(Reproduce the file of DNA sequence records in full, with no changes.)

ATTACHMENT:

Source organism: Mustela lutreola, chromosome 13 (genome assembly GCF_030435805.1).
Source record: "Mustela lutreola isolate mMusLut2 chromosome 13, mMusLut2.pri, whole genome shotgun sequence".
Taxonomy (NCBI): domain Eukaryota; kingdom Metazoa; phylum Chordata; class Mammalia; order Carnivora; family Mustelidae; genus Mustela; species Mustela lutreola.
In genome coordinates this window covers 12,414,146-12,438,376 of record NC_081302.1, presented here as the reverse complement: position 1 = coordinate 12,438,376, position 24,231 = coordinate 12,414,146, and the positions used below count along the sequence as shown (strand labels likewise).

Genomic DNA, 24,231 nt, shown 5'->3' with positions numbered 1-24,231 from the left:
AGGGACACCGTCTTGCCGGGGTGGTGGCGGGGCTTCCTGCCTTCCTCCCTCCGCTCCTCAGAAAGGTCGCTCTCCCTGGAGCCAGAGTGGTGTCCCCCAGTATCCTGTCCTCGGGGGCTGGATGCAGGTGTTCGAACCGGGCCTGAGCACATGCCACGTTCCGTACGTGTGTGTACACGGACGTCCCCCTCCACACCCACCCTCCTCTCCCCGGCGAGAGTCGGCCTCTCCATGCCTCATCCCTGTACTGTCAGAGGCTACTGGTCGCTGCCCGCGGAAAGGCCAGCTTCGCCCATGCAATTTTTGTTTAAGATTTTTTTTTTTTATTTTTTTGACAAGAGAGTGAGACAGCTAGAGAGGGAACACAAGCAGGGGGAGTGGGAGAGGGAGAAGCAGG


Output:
Source organism: Mustela lutreola, chromosome 13 (genome assembly GCF_030435805.1).
Source record: "Mustela lutreola isolate mMusLut2 chromosome 13, mMusLut2.pri, whole genome shotgun sequence".
Taxonomy (NCBI): domain Eukaryota; kingdom Metazoa; phylum Chordata; class Mammalia; order Carnivora; family Mustelidae; genus Mustela; species Mustela lutreola.
In genome coordinates this window covers 12,414,146-12,438,376 of record NC_081302.1, presented here as the reverse complement: position 1 = coordinate 12,438,376, position 24,231 = coordinate 12,414,146, and the positions used below count along the sequence as shown (strand labels likewise).

Genomic DNA, 24,231 nt, shown 5'->3' with positions numbered 1-24,231 from the left:
AGGGACACCGTCTTGCCGGGGTGGTGGCGGGGCTTCCTGCCTTCCTCCCTCCGCTCCTCAGAAAGGTCGCTCTCCCTGGAGCCAGAGTGGTGTCCCCCAGTATCCTGTCCTCGGGGGCTGGATGCAGGTGTTCGAACCGGGCCTGAGCACATGCCACGTTCCGTACGTGTGTGTACACGGACGTCCCCCTCCACACCCACCCTCCTCTCCCCGGCGAGAGTCGGCCTCTCCATGCCTCATCCCTGTACTGTCAGAGGCTACTGGTCGCTGCCCGCGGAAAGGCCAGCTTCGCCCATGCAATTTTTGTTTAAGATTTTTTTTTTTTATTTTTTTGACAAGAGAGTGAGACAGCTAGAGAGGGAACACAAGCAGGGGGAGTGGGAGAGGGAGAAGCAGG